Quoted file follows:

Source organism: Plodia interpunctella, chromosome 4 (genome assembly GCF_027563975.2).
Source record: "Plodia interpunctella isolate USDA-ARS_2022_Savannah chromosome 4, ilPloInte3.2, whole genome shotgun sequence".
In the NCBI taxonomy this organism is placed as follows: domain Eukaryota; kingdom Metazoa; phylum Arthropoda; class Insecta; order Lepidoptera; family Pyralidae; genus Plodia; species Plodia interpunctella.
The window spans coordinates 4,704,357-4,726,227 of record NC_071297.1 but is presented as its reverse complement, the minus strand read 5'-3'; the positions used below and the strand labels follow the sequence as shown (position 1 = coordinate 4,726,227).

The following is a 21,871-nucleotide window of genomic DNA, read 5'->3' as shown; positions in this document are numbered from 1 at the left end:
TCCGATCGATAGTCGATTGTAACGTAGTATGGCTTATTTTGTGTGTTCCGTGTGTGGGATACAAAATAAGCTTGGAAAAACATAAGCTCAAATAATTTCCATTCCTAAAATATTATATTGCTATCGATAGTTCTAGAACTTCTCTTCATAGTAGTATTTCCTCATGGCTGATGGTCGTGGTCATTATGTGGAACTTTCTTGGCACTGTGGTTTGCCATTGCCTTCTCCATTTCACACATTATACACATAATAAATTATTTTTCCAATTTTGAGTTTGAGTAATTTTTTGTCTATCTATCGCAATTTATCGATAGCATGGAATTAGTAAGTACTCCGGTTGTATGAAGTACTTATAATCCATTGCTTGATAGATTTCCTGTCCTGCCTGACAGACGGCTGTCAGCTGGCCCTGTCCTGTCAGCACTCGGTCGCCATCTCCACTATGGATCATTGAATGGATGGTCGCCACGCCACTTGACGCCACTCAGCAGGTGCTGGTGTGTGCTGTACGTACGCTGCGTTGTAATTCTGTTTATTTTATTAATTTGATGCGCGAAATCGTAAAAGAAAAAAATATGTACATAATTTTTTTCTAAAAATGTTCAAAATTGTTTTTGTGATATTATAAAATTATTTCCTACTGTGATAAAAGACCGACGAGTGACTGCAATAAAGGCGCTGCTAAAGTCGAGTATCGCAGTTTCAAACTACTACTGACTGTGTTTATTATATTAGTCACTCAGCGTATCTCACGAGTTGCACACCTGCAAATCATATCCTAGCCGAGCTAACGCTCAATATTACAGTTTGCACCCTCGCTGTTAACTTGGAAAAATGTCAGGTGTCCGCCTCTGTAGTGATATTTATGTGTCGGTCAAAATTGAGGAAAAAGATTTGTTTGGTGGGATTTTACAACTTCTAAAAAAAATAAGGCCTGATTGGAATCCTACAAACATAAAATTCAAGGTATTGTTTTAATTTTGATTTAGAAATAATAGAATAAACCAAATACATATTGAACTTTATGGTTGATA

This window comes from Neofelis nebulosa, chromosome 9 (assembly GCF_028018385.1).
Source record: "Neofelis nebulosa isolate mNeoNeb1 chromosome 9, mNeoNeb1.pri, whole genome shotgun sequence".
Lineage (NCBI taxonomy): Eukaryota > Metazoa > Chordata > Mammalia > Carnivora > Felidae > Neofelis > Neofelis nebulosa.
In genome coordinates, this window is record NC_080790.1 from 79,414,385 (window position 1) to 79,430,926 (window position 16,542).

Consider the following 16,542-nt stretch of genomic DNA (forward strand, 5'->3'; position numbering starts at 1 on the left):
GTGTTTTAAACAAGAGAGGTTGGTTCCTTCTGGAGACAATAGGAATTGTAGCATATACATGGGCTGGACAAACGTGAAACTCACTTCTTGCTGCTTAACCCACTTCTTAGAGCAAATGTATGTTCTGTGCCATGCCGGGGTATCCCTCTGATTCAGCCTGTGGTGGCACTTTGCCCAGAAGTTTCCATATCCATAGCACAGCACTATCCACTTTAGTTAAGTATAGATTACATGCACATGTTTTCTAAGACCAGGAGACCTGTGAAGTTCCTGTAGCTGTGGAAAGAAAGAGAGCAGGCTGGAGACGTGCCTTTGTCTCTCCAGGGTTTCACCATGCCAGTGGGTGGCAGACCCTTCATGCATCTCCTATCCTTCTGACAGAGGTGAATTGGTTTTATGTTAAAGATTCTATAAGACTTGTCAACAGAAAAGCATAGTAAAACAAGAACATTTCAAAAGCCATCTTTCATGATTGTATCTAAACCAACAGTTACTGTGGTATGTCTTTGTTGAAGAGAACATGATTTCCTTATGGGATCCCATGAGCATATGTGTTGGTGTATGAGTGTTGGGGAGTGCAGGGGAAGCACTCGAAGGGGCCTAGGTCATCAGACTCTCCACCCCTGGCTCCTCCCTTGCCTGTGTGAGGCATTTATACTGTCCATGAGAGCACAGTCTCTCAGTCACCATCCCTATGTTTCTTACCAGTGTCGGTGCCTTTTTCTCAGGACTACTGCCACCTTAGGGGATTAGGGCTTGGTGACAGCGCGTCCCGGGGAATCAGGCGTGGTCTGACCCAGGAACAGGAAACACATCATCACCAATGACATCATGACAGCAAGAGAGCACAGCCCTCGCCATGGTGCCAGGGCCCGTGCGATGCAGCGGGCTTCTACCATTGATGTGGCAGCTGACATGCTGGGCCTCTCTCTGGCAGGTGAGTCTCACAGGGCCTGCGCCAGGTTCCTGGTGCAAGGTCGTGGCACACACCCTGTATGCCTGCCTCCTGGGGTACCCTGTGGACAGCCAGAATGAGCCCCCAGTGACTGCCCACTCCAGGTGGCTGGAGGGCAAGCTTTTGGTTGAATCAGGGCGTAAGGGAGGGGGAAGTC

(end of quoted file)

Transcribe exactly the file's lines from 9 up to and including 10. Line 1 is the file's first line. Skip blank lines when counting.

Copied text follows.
Lineage (NCBI taxonomy): Eukaryota > Metazoa > Chordata > Mammalia > Carnivora > Felidae > Neofelis > Neofelis nebulosa.
In genome coordinates, this window is record NC_080790.1 from 79,414,385 (window position 1) to 79,430,926 (window position 16,542).